Someone to watch over us: After 300 years, belief in angels is soaring

November 25, 1993|By Seattle Post-Intelligencer

After a 300-year hiatus, angels are flying high.

Once relegated to Christmas cards and comic movie roles, angels are reclaiming their historic role as messengers of God, heralds of spirituality. Belief in angels is soaring across the religious spectrum, from mainline Christians to new-age seekers troubled by a chaotic world.

"People are so in need of knowing they're not alone, that there are angels who watch over them," said Eileen Freeman of Mountainside, N.J., whose AngelWatch newsletter has 1,200 subscribers. "We've come through a very materialistic period in this country. People are searching for a deeper spirituality."

Ms. Freeman, who has a master's degree in theology from Notre Dame University, claims a close relationship with a guardian angel she calls Enniss. Her new book, "Touched by Angels," chronicles other people's angel encounters.

"I tend to call myself the angels' P.R. woman," Ms. Freeman said.

Best-seller lists abound with angel books, and more are in the works. Sophy Burnham's "A Book of Angels," which opened the floodgates three years ago, is in its 25th printing, with 450,000 copies in print.

"In 1990 everybody thought we were nuts putting out a book about angels," said Linda Kramer of H. J. Kramer Inc., which has published three titles on them by Terry Lynn Taylor.

Angel visitations

Caroline Sutherland of Seattle is among people who say they have experienced angel visitations.

It was 7:30 a.m. and Ms. Sutherland was the first to arrive at the holistic medicine clinic where she worked as a counselor. Fresh from several days of intense meditation, she glowed with a sense of peace and inner warmth.

Suddenly she knew she was not alone.

"I felt there was a heat and a light in the room. I looked up, and the whole back wall of this small room fell away. Standing there was a 12-foot-plus guardian-angel-being."

The figure had wings and a head and a "flowing effervescence" aswirl in beautiful colors, like the aurora borealis.

"Everything was telepathic," Ms. Sutherland recounts. "The words I heard in my mind were, 'Behold the angel. Will you do my work?'

"The presence was so strong and so vibrant, and the room was filled with light and love. My heart was tingling. There was no mistaking in my mind it was a guardian angel, no doubt at all. I felt a great sense of peace and love. The whole experience lasted 30 seconds, but it felt like a lifetime."

As a result of that angelic encounter eight years ago, Ms. Sutherland started a cottage industry selling "My Little Angel" stuffed dolls and "positivity" audiotapes, designed to enhance children's self-esteem and reduce stress.

"I believe the angels were behind this project," said Ms. Sutherland.

Match made in heaven

Hope MacDonald and her husband, Dr. Harry MacDonald, senior pastor at John Knox Presbyterian Church in Seattle, have been married nearly 46 years. Apparently it was a match made in heaven.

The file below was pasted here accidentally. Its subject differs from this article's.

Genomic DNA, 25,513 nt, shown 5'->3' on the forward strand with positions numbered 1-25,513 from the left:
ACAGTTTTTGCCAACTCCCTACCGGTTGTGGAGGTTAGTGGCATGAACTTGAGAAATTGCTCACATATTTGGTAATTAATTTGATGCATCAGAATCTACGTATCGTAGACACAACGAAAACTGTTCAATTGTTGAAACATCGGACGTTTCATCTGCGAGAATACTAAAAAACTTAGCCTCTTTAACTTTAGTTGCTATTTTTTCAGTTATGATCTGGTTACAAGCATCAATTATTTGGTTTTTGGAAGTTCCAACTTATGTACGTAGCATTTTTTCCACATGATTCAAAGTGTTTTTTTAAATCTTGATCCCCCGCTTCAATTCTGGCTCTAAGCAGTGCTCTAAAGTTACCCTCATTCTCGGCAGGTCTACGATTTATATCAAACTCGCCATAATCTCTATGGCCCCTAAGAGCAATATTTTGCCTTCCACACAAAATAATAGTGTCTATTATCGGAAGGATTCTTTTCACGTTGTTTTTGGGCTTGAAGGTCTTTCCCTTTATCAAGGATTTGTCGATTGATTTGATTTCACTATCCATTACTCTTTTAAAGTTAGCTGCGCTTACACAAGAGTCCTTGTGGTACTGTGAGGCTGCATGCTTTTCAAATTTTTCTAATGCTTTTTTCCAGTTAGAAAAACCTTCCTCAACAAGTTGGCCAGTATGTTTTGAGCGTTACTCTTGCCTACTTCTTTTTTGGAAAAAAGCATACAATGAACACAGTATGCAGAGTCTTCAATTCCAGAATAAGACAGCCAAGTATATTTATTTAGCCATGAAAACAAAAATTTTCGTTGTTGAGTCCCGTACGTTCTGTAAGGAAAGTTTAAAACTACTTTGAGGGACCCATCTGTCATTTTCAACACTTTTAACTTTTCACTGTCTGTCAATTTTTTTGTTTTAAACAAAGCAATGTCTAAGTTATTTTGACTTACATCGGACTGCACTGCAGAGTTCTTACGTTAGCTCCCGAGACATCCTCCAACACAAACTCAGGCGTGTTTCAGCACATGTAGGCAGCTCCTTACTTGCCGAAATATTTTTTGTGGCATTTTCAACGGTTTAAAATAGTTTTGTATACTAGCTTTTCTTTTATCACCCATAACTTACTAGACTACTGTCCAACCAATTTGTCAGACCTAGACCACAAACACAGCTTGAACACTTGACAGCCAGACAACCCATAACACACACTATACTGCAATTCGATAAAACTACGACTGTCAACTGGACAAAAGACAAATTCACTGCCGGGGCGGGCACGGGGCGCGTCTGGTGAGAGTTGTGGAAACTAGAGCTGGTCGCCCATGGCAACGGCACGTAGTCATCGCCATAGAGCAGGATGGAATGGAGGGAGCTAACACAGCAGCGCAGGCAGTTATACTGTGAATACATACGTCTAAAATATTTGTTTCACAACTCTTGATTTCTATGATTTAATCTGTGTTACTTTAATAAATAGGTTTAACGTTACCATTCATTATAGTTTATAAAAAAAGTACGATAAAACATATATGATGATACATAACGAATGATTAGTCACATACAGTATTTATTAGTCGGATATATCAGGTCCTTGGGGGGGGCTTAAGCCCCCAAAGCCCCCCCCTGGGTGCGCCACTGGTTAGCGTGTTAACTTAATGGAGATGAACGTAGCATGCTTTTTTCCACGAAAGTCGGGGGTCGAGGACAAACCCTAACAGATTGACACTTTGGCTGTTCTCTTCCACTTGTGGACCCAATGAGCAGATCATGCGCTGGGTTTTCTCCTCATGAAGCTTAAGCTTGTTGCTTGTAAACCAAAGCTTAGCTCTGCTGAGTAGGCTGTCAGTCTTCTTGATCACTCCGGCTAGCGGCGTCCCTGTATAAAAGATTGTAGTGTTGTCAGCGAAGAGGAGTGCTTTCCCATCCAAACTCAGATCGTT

As students, they were on the verge of breaking their engagement when Harry suggested they pray for guidance.

"In the middle of the prayer," Mrs. MacDonald recalls, "suddenly the room was filled with an overwhelming presence."

A beautiful, glowing white figure filled the doorway and advanced toward them, laying an outstretched hand on each head.

"The room was filled with such a sense of peace," said Mrs. MacDonald, who later wrote "When Angels Appear," a collection of angel encounters. "The message was that God wanted us together. It was so beautiful."

What is an angel?

What is an angel? The word comes from the Greek word for

messenger. Most religions espouse a belief in angels, but public acceptance of such spirits declined during the Age of Enlightenment about 300 years ago.

A decade of research and writing on near-death experiences may have paved the way for a new look at angels. Many near-death chronicles, including Betty Eadie's best-seller, "Embraced by the Light," include angel visions.

Cancer patients and their families sometimes report seeing angels, said the Rev. Percy Randle, director of pastoral care at Seattle's Fred Hutchinson Cancer Research Center.

"There was this presence," Mr. Randle said, "and they looked over in the corner, and there was this angel standing there. Everyone I've talked with has seen it as something positive, not frightening. We all wonder about what's on the other side."

Angels are a gateway to spirituality for people who find the Judeo-Christian image of God too threatening, said Joan Webster Anderson, author of "Where Angels Walk." Angels are not a spiritual end in themselves, Ms. Anderson said. "They really should lead us to God eventually. They are messengers; they are not the message."

Ms. Burnham said angels may take the form of voices, visions, nudgings, intuition or coincidence.

"It's anything that carries the message of hope," she said. "They are spiritual beings. Everyone comes with two or three guardian angels when they're born. For the most part, only children and mystics will see them."

Beginning of quest

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